Not a history of Filipinos, but histories

To say never forget and never again is to recognize Martial Law as a distant memory that we refuse to relive – an understandable sentiment, but is one that is also mildly unmindful of the fact that elsewhere Martial Law was never distant nor has it ended completely. As the fear of Martial Law going beyond the bounds of Mindanao builds, there is a need to assess where our sincere concern for those at the periphery ends and where our self-interest begins. Once Martial Law is lifted in Mindanao, will we still care about the issues that plague the south or will some of us go back to living our separate lives?
CNN Philippines

On Senator Sotto, sexist language and how we can resist it

Let us speak out against those who speak of women, especially single moms, with prejudice. Let us call out gender biases when it comes to views on parenting roles, and remind each other that it takes a village to raise a child. Let us fight and change the system that makes single parenthood all the more difficult, instead of condemning single parents and leaving them to fend for their children’s lives and rights themselves. Together, let us assert our right to quality healthcare, livable wages, and decent housing. If we feel so strongly about the rights and dignity of single parents, let's take part in the collective struggle for rights and dignity for all.
Philippine Star

To end a struggle: The fall of Camp Abubakar and what remains

It has been sixteen years since the fall of Camp Abubukar, but the struggle did not end with the dismantling of camps and death of Moro revolutionaries. As long as there is a refusal to confront the truths of our shared history, as long as there is a failure to understand and celebrate our differences, and as long as there is a child who longs to belong in a country she calls home, the struggle will not end. The struggle never ends for the oppressed.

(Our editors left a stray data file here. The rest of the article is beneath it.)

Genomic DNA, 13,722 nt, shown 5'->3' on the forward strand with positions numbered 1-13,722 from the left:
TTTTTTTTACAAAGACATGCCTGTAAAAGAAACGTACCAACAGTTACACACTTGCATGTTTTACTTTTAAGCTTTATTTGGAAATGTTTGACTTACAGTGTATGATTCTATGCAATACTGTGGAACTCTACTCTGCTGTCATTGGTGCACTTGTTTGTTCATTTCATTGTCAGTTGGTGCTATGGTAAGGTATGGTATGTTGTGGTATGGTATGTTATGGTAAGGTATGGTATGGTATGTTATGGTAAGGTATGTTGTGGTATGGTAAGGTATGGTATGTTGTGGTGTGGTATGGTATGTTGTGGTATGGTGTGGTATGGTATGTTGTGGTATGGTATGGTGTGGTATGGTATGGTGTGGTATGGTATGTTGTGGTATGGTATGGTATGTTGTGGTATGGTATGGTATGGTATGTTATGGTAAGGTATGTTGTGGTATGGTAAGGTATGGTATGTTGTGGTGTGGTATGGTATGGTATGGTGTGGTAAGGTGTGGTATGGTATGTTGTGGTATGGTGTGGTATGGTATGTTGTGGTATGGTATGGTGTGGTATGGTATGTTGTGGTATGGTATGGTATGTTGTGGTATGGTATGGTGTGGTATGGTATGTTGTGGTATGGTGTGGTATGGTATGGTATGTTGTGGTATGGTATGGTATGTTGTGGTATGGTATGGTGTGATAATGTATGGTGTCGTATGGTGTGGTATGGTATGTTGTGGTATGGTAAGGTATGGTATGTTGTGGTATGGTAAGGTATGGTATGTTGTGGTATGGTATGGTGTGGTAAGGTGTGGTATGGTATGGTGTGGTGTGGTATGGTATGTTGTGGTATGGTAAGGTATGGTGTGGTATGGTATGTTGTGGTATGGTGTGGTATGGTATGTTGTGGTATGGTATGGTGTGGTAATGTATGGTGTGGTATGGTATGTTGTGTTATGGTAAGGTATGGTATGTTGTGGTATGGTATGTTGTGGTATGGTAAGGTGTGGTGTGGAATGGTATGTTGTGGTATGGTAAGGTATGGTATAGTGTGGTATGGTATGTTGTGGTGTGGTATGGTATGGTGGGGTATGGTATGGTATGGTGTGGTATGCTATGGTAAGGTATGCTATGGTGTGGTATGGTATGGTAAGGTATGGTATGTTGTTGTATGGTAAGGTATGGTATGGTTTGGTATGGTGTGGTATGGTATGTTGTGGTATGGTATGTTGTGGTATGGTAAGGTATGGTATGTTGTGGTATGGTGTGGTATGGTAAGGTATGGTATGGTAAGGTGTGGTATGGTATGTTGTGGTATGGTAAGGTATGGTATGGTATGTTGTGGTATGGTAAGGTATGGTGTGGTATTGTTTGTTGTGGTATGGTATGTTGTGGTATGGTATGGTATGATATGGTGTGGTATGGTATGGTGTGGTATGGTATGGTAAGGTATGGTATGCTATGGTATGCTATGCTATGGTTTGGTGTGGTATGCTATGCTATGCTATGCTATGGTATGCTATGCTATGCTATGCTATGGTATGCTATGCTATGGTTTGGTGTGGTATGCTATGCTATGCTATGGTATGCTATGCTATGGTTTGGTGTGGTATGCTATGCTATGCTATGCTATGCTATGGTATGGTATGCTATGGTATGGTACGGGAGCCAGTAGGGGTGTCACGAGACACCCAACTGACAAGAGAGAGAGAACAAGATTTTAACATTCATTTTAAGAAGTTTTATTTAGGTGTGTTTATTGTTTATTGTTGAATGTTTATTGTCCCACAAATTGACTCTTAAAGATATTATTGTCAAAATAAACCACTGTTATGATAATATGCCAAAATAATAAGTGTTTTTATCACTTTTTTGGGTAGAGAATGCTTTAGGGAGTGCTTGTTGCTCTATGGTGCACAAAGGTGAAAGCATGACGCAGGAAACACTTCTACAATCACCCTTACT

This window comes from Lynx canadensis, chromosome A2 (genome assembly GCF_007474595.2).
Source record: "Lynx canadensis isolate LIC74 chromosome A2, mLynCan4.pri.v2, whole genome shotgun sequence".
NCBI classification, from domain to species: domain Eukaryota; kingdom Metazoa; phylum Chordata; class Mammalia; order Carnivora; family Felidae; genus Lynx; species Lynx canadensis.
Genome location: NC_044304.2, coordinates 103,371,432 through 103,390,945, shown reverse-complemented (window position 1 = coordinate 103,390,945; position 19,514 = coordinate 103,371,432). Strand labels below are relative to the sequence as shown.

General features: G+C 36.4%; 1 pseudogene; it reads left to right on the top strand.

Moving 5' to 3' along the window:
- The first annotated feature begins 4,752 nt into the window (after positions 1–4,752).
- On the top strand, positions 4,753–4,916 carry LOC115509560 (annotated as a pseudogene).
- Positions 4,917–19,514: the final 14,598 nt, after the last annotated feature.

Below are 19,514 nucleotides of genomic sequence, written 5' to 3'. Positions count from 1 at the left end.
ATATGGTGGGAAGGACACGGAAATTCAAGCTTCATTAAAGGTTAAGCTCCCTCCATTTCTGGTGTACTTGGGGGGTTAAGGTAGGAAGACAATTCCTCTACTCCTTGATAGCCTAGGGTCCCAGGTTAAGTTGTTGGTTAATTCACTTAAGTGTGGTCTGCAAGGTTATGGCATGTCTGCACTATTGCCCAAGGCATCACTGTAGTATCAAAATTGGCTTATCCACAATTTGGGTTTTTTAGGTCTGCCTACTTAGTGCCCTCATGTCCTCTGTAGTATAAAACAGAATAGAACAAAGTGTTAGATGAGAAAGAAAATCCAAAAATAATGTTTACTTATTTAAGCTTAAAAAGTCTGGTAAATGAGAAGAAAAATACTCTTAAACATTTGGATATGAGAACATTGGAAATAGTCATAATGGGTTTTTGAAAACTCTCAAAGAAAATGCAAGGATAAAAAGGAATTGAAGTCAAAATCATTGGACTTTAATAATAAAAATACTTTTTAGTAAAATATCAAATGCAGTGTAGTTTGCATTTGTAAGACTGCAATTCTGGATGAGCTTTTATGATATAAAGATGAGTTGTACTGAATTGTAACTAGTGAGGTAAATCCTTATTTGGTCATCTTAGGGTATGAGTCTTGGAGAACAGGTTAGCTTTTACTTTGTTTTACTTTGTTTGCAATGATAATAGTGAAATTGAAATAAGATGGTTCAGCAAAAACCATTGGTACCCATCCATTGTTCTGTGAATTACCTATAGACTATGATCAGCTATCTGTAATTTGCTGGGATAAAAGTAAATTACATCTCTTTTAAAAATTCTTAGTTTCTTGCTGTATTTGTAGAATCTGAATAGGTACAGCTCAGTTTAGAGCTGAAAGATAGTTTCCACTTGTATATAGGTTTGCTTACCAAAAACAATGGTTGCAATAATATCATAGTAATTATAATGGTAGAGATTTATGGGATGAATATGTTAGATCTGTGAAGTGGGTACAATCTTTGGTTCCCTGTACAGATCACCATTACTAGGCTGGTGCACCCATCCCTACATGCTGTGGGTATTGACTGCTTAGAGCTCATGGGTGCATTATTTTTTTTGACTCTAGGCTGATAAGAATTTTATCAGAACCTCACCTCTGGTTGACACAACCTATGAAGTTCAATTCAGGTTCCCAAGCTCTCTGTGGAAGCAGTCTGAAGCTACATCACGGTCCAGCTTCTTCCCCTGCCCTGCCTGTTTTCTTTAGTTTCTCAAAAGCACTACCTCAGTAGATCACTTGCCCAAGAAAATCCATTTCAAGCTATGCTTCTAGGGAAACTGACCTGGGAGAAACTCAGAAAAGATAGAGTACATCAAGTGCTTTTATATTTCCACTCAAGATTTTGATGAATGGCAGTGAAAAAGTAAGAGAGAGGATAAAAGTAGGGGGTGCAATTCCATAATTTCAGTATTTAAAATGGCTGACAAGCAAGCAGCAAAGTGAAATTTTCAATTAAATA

GMA News Online

Valedictorian from Mamasapano tearfully pleads: Invest in education, not war

"Sa totoo lang, naiisip ko na sana araw-araw na lang ang graduation, dahil walang military operation." As far as valedictory speeches go, Norombai Utto's words spoke not only of her hopes, but also that of her community in Barangay Tukanalipao — the village that became the stage of a firefight between members of an elite police force, the Moro Islamic Liberation Front, the Bangsamoro Islamic Freedom Fighters, and other armed groups, which led to the deaths of more than 60 people.
GMA News Online

Inquirer apologizes for labeling Muslim woman 'security risk'

The Philippine Daily Inquirer has apologized for a lead-in caption that labeled a Muslim woman in a front-page photo wearing a traditional dress a "Security Risk?" last May 9, saying “sorry to those who have taken offense over the caption head.” According to a statement released by the National Commission on Muslim Filipinos (NCMF), the woman in the photo is the wife of a top Muslim official in the Aquino administration and is the mother of one of the Regional Assemblymen who was sworn in that
Philippine Daily Inquirer

Her name is Jennifer

It’s a shame that it took reports of an American Marine suspected of killing a transgender Filipino for us to be particular with how the media tackle transgender issues and, by extension, LGBT issues. A quick Google search using the search term “Jennifer Laude” will show us an easily corrected but continuously peddled mistake. In identifying the victim, a network uses “Jeffrey Laude alias ‘Jennifer,’” and another settles for “Jeffrey Laude also known as ‘Jennifer.’” An online news outlet expla
Philippine Daily Inquirer

Ok luv u

After more than a decade of texting, I’ve concluded that our parents, especially our fathers, have standard text messages: “Cge” (which means they agree with whatever has been said), “Bkt?” (which means they demand an explanation), and “K” (which can mean almost anything from “sure, no problem” to “sure, go ahead but if I find out, you’re dead”). My dad uses all three. Sometimes he uses all-caps, which makes him “sound” angry or impatient even if he really isn’t. For him, text messaging is supp